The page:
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Publication #Circular 1440

New Plants for Florida: Tropical Fruit1

Jonathan Crane2

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FAES tropical fruit breeding began in 1930 with the establishment of the Homestead Subtropical Experiment Station, now called the Tropical Research and Education Center (TREC). S.J. Lynch, H.S. Wolfe, G.D. Ruehle and L.R. Toy introduced germplasm of numerous tropical crops for testing and evaluation. Their efforts, along with those of subsequent TREC scientists during the 1940s and 1950s, resulted in superior guava, sapodilla, and loquat varieties with improved fruit yield and quality. Later scientists C.W. Campbell, Simon Malo, and J. Popenoe continued to introduce, evaluate and select superior tropical fruit. These efforts lead to the release of Cariflora papaya and the Homestead guava. The Golden Star carambola is now used as a main source of rootstocks for high-pH, calcareous soils. The Ruehle avocado, released in 1962, remains a minor commercial variety today. Cariflora papaya has been identified as one of the most papaya-ringspot-tolerant varieties ever produced and has been used throughout the world (e.g., Taiwan, Thailand, Latin America, Hawaii) to further the development of superior papaya-ringspot-resistant varieties. From the mid-1950s to the 1970s, researchers released a number of superior Tahiti lime selections. In addition, TREC introduced the Mauritius lychee from South Africa in 1952, the Magaña mamey sapote from El Salvador in 1961, and the Mysore raspberry from India in 1948. Currently, Mauritius lychee is the major lychee, and Magaña is the second most important mamey sapote variety grown in Florida. Several superior sapodilla varieties grown commercially today were released by TREC.

Today, the tropical fruit program includes the evaluation of superior passion fruit and carambola varieties and evaluating open-pollinated seedling material of mamey sapote and carambola. A molecular genetics project for papaya seeks to develop resistance to ringspot virus, to improve cold tolerance, and to select for superior insect and disease resistance and superior fruit quality and yields. There are ongoing projects to perfect the use of tissue culture and molecular genetics to aid selection for improved resistance to sunblotch viroid, mango anthracnose fruit resistance, and avocado phytophthora root-rot rootstocks in avocado, for fruit anthracnose resistance in avocado, and to evaluate and select superior rootstock germplasm from open-pollinated West Indian type avocados for phytophthora root-rot-resistant rootstock.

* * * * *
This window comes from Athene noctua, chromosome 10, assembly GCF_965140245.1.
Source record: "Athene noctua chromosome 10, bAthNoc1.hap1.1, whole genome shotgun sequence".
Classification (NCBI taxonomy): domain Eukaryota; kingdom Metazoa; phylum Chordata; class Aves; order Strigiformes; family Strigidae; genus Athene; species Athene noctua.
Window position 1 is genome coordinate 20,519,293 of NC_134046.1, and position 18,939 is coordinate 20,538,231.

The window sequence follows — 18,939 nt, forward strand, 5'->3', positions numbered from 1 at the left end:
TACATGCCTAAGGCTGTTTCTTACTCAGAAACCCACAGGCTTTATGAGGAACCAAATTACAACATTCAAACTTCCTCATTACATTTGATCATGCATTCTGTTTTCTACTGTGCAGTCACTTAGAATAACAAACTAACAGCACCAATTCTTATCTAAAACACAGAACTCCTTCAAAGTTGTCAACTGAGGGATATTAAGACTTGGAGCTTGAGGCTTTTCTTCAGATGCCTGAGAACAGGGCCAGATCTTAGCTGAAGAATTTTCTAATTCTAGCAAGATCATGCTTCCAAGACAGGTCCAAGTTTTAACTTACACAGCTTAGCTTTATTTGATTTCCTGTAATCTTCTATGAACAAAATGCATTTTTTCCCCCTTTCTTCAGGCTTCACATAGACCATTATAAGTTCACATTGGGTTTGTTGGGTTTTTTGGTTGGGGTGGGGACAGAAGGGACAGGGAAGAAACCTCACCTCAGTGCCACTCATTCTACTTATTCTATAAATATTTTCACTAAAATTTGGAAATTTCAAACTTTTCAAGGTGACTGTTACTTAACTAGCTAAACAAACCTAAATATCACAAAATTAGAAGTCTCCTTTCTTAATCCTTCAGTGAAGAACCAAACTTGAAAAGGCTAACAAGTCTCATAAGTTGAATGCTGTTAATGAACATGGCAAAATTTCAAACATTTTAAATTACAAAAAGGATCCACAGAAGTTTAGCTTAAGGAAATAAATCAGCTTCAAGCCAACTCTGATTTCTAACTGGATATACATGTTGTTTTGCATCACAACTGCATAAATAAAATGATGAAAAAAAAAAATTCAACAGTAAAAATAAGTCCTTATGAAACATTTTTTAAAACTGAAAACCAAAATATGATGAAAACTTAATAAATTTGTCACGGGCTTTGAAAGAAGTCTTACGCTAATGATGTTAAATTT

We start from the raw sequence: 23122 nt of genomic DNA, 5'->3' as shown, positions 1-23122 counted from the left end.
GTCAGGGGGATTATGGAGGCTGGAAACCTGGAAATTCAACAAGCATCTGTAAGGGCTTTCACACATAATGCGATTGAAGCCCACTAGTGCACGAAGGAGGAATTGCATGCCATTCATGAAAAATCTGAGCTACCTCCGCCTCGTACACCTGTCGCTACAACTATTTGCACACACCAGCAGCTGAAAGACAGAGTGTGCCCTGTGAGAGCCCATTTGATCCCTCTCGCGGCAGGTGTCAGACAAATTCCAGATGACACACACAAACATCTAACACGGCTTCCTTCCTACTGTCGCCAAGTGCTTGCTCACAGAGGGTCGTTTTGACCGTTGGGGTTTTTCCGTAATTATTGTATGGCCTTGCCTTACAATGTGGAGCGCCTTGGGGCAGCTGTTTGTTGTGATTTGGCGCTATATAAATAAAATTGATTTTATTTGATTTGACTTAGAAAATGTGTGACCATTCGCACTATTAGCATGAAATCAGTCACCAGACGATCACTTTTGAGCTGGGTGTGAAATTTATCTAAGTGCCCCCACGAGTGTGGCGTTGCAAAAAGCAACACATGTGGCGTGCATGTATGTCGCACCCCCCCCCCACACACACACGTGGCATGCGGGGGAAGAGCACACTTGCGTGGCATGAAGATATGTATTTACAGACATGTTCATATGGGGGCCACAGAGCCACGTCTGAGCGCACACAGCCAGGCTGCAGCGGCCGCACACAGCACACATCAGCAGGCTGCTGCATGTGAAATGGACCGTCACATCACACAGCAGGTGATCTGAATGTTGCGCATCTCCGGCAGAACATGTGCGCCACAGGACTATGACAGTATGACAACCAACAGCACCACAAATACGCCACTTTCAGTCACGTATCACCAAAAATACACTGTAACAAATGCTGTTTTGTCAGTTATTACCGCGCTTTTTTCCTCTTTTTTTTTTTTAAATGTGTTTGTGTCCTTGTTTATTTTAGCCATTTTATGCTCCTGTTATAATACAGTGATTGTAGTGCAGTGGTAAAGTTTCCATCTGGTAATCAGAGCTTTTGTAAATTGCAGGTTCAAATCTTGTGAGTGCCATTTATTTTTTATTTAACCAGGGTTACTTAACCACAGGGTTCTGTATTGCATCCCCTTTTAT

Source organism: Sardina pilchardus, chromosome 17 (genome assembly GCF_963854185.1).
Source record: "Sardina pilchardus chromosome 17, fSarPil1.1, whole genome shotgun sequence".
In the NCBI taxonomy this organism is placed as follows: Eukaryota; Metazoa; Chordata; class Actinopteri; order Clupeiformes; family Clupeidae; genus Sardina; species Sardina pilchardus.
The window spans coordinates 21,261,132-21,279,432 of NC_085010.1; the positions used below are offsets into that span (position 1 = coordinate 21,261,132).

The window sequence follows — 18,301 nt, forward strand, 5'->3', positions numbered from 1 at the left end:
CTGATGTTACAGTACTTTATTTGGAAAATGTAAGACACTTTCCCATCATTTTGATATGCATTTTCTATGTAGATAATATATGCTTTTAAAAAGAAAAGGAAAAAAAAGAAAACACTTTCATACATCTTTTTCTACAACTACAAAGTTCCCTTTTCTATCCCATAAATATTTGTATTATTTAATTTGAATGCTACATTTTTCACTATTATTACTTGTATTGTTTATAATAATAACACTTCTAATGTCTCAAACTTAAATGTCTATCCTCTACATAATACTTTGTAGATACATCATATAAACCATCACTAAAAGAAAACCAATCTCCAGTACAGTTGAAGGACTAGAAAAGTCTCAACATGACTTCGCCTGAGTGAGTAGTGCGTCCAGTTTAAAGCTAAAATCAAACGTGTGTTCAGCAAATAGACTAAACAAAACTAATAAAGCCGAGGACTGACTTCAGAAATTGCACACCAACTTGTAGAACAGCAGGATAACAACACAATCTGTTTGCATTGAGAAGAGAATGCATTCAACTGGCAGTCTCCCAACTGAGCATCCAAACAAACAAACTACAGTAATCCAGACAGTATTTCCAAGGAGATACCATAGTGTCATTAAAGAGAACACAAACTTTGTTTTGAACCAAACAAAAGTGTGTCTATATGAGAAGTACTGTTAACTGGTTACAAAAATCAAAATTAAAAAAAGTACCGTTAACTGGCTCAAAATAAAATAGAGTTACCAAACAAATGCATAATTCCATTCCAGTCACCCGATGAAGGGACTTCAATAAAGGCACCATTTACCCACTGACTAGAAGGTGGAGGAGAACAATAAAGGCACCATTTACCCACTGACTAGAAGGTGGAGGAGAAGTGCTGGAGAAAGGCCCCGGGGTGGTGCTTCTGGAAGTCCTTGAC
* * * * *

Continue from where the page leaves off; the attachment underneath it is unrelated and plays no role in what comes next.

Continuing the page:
Florida tropical fruit industry acreage has fluctuated during the past 70 years due to natural disasters, foreign competition and changes in U.S. demographics. Today, there are about 13,000 acres in cultivation, with an economic impact of over $100 million annually.

For more information about tropical fruit varieties, see the following EDIS publications:

HS 1 The Sapodilla (Manilkara zapota, Van Royen) in Florida

Circular 1024 The Avacado

HS 49 The Longan (Dimocarpus longan Lour.) in Florida

HS 4 The Guava

FC-30 The Mamey Sapote

HS 28 Barbados Cherry

HS-5 The Loquat

HS 11 The Papaya

FC-8 The Tahiti Lime

HS 23 Dooryard Fruit Varieties


Table 1. 

FAES tropical fruit varieties selected or bred at TREC, Homestead.

Tropical Fruit


Date of Release

Guava Redland


  Supreme, Ruby




Sapodilla Prolific


  Brown Sugar




White sapote Dade


Mamey sapote Copan, Mayapan, Tazumal


Black sapote Merida


Canistel Oro, Trompo


Barbados cherry Florida Sweet


Avacado Ruehle


Loquat Wolfe


Carambola Golden Star


Lime 10 Tahiti lime selections


Papaya Cariflora




This document is Circular 1440, one of a series of the Agronomy Department, Florida Cooperative Extension Service, Institute of Food and Agricultural Sciences, University of Florida. Original publication date August 2003. Revised April 2010. Reviewed July 2013. Visit the EDIS website at


Jonathan Crane, Associate Professor, Horticultural Sciences Department, Tropical REC--Homestead, FL. Circular 1440 is edited by Richard L. Jones, Mary L. Duryea, and Berry J. Treat, Florida Agricultural Experiment Station. Institute of Food and Agricultural Sciences, University of Florida, Gainesville, FL 32611.

Florida Agricultural Experiment Station, Institute of Food and Agricultural Sciences, University of Florida, Richard L. Jones, Dean for Research, publishes this information to further programs and related activities, available to all persons regardless of race, color, age, sex, disability or national origin. Information about alternate formats is available from IFAS Communication Services, University of Florida, PO Box 110810, Gainesville, FL 32611-0810.

The Institute of Food and Agricultural Sciences (IFAS) is an Equal Opportunity Institution authorized to provide research, educational information and other services only to individuals and institutions that function with non-discrimination with respect to race, creed, color, religion, age, disability, sex, sexual orientation, marital status, national origin, political opinions or affiliations. For more information on obtaining other UF/IFAS Extension publications, contact your county's UF/IFAS Extension office.

U.S. Department of Agriculture, UF/IFAS Extension Service, University of Florida, IFAS, Florida A & M University Cooperative Extension Program, and Boards of County Commissioners Cooperating. Nick T. Place, dean for UF/IFAS Extension.